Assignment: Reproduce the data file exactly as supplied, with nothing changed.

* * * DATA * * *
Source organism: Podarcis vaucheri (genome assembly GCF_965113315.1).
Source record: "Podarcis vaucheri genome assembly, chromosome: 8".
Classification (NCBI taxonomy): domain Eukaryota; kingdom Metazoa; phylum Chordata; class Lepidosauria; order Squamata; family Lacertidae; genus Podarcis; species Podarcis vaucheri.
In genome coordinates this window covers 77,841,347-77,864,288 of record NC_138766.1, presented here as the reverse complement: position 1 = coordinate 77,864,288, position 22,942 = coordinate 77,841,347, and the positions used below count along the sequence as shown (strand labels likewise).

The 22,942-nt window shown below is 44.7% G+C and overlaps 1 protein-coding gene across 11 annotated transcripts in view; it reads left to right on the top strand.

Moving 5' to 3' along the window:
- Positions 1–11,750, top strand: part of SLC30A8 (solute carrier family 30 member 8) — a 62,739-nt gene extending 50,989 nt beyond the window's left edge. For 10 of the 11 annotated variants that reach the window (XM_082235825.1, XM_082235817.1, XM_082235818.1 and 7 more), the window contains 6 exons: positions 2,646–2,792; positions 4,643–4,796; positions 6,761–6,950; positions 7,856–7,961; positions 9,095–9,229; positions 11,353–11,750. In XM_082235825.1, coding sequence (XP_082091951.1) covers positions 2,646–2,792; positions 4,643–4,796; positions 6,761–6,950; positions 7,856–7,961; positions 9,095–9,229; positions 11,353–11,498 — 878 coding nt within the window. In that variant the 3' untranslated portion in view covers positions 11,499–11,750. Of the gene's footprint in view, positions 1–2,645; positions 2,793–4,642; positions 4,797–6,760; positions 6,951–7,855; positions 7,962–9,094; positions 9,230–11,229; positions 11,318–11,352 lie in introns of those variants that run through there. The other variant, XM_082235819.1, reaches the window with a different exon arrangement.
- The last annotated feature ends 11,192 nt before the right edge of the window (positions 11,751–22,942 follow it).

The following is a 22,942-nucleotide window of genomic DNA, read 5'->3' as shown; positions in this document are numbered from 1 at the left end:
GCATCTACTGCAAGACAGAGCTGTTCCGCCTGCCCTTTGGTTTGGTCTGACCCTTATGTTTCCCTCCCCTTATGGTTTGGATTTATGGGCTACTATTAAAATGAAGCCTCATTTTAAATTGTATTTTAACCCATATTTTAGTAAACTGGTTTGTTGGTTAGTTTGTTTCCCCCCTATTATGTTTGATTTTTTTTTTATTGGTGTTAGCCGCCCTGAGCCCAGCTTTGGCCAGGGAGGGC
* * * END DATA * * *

Source organism: Podarcis vaucheri (genome assembly GCF_965113315.1).
Source record: "Podarcis vaucheri genome assembly, chromosome: 8".
Classification (NCBI taxonomy): domain Eukaryota; kingdom Metazoa; phylum Chordata; class Lepidosauria; order Squamata; family Lacertidae; genus Podarcis; species Podarcis vaucheri.
In genome coordinates this window covers 77,841,347-77,864,288 of record NC_138766.1, presented here as the reverse complement: position 1 = coordinate 77,864,288, position 22,942 = coordinate 77,841,347, and the positions used below count along the sequence as shown (strand labels likewise).

The 22,942-nt window shown below is 44.7% G+C and overlaps 1 protein-coding gene across 11 annotated transcripts in view; it reads left to right on the top strand.

Moving 5' to 3' along the window:
- Positions 1–11,750, top strand: part of SLC30A8 (solute carrier family 30 member 8) — a 62,739-nt gene extending 50,989 nt beyond the window's left edge. For 10 of the 11 annotated variants that reach the window (XM_082235825.1, XM_082235817.1, XM_082235818.1 and 7 more), the window contains 6 exons: positions 2,646–2,792; positions 4,643–4,796; positions 6,761–6,950; positions 7,856–7,961; positions 9,095–9,229; positions 11,353–11,750. In XM_082235825.1, coding sequence (XP_082091951.1) covers positions 2,646–2,792; positions 4,643–4,796; positions 6,761–6,950; positions 7,856–7,961; positions 9,095–9,229; positions 11,353–11,498 — 878 coding nt within the window. In that variant the 3' untranslated portion in view covers positions 11,499–11,750. Of the gene's footprint in view, positions 1–2,645; positions 2,793–4,642; positions 4,797–6,760; positions 6,951–7,855; positions 7,962–9,094; positions 9,230–11,229; positions 11,318–11,352 lie in introns of those variants that run through there. The other variant, XM_082235819.1, reaches the window with a different exon arrangement.
- The last annotated feature ends 11,192 nt before the right edge of the window (positions 11,751–22,942 follow it).

The following is a 22,942-nucleotide window of genomic DNA, read 5'->3' as shown; positions in this document are numbered from 1 at the left end:
GCATCTACTGCAAGACAGAGCTGTTCCGCCTGCCCTTTGGTTTGGTCTGACCCTTATGTTTCCCTCCCCTTATGGTTTGGATTTATGGGCTACTATTAAAATGAAGCCTCATTTTAAATTGTATTTTAACCCATATTTTAGTAAACTGGTTTGTTGGTTAGTTTGTTTCCCCCCTATTATGTTTGATTTTTTTTTTATTGGTGTTAGCCGCCCTGAGCCCAGCTTTGGCCAGGGAGGGC